For the purposes of this tutorial, I’ll be downloading the aforementioned files as well as “05.png,” which is an image of The Mona Lisa, and “10.mp4,” which is a video of Leonardo DiCaprio’s face.

Downloading the files may take some time so just be patient.

(Step 5) Create a folder called “first-order-model-motion” in your Google Drive

Now you’ll want to navigate to your Google Drive and create a folder called “first-order-motion-model” like so:

It’s in this folder that you’ll want to upload the files you just downloaded.

Note: You can also upload your own video and images but just make sure they are cropped to 256px by 256px.

For the purposes of this tutorial, we’ll just be using an image of The Mona Lisa and a video of Leonardo DiCaprio’s face.

This will also take some time so just be patient.

(Step 6) Loading your image and video

Now you want to go back to the Google Colab and under the “Load driving video and source image” header, make sure that ‘source_image’ and ‘driving_video’ point to the image and video you uploaded to your google drive.

Just make sure that the ending of the path has the correct name, i.e. ‘…/your_image_file.png’ and ‘…/your_video_file.mp4’

Now you want to go ahead and click the play button.

This will take a couple of seconds but once that’s done, scroll down and you should see something like this

(Step 7) Creating the model and loading the checkpoints

If you scroll down a bit further you should see the following:

In the image above you see a square icon because I was already running it but you should see a play icon.

Click on the play button and wait for it to finish.

(Step 8) Creating the deepfake

Now is the moment you’ve been waiting for, actually creating the deepfake.

Scroll down until you see the header “Perform image animation” and click on the play button like so:

Now you’ll have to wait a little more but once that finished you should see something like the following:

Congrats! You just created your first deepfake!

(Step 9) Saving your deepfake

Now to actually save it, hover over the video and you should see an icon with three vertical dots.

Click on the icon with three vertical dots and then click download.

And voila, you’re done!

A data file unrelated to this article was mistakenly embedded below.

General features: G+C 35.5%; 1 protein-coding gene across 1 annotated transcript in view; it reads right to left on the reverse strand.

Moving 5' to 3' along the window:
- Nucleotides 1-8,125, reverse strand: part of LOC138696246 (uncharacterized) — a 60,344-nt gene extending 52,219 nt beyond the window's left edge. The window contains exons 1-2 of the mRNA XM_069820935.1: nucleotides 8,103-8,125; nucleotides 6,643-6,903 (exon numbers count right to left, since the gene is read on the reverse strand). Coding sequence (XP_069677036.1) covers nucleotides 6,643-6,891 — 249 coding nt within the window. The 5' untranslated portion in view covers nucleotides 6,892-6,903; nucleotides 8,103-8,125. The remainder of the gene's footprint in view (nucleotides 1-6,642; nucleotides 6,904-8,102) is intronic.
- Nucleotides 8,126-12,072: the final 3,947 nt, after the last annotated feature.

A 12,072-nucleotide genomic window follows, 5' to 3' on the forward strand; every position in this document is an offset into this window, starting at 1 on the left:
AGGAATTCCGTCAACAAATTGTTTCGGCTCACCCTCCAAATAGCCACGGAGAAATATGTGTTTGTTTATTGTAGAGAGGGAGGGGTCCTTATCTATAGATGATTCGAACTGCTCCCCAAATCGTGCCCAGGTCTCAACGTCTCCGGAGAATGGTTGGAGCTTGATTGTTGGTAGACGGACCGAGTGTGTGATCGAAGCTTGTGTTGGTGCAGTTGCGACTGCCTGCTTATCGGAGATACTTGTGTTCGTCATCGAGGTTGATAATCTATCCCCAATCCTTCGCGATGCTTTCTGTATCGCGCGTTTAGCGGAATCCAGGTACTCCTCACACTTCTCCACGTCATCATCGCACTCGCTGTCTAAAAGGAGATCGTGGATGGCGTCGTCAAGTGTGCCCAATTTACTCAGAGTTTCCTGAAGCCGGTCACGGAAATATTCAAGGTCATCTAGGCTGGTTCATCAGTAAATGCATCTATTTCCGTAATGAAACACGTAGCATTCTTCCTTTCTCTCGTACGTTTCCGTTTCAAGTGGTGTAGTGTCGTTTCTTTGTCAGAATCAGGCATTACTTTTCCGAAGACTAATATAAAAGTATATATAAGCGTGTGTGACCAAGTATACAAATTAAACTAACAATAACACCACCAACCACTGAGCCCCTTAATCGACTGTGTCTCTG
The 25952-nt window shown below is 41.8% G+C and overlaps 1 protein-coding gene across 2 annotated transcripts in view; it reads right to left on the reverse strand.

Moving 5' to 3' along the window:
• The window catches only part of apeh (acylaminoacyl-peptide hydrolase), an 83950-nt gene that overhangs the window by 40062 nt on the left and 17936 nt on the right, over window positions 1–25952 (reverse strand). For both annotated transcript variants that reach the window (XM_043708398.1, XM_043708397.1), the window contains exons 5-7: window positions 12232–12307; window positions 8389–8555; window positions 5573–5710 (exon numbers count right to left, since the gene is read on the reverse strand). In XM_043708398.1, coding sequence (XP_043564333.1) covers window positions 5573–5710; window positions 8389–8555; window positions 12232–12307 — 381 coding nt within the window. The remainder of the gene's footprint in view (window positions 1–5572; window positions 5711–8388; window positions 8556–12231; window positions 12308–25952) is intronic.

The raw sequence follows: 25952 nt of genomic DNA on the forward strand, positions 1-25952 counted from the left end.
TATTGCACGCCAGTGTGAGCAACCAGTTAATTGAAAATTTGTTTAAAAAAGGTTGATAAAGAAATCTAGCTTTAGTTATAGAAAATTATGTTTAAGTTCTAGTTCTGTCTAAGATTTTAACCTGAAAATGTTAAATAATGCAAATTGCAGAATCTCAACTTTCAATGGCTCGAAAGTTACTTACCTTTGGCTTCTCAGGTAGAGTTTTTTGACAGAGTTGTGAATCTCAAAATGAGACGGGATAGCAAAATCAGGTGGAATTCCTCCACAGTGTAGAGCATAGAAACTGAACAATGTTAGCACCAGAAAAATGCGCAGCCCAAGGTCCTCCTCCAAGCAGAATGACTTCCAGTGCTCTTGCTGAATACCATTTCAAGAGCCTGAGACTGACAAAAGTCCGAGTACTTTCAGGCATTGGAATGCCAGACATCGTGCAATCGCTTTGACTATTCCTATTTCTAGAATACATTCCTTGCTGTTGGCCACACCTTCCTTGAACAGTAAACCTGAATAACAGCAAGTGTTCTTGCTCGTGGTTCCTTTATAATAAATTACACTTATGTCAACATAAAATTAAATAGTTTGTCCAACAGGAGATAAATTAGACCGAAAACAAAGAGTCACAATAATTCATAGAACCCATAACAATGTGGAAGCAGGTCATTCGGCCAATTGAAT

If you encounter any errors, you can try to reset the runtime by doing the following:

Click on the “Runtime” tab.

Click on “Factory reset runtime.”

Click “Yes” and reload the page.

If you still encounter errors you can watch this video here.

Using your own image

To use your own image, simply grab any facial image and crop it to 256px by 256px.

Also, make sure it’s saved in the “.png” format.

Other image types may work, such as .jpg, but .png will give you the best results, at least in my experience.

Using your own video

If you want to use your own video you also have to crop it to 256px by 256px.

The Google colab provides a tool for you to do this.

Before we can actually crop our own video, we have to upload our video to our Google drive.

Scroll down to the header that says “Running on your data”

You’ll want to paste the following line making sure you replace “…/my_video_file.mp4” to match your file name.

!ffmpeg -i /content/gdrive/My\ Drive/first-order-motion-model/my_video_file.mp4 -s 256x256 -c:a copy /content/gdrive/My\ Drive/first-order-motion-model/result.mp4

Then you should see a video called “result.mp4” in your google drive.

You can then use this video in step 6 and onward making sure that you use the name “result.mp4” for the video.

The video result can be a hit or miss. I’d suggest you crop the video yourself using video editing software.

Video tutorials

6-minute video tutorial.

20-minute video tutorial.

Creating a deepfake without using Google Colab.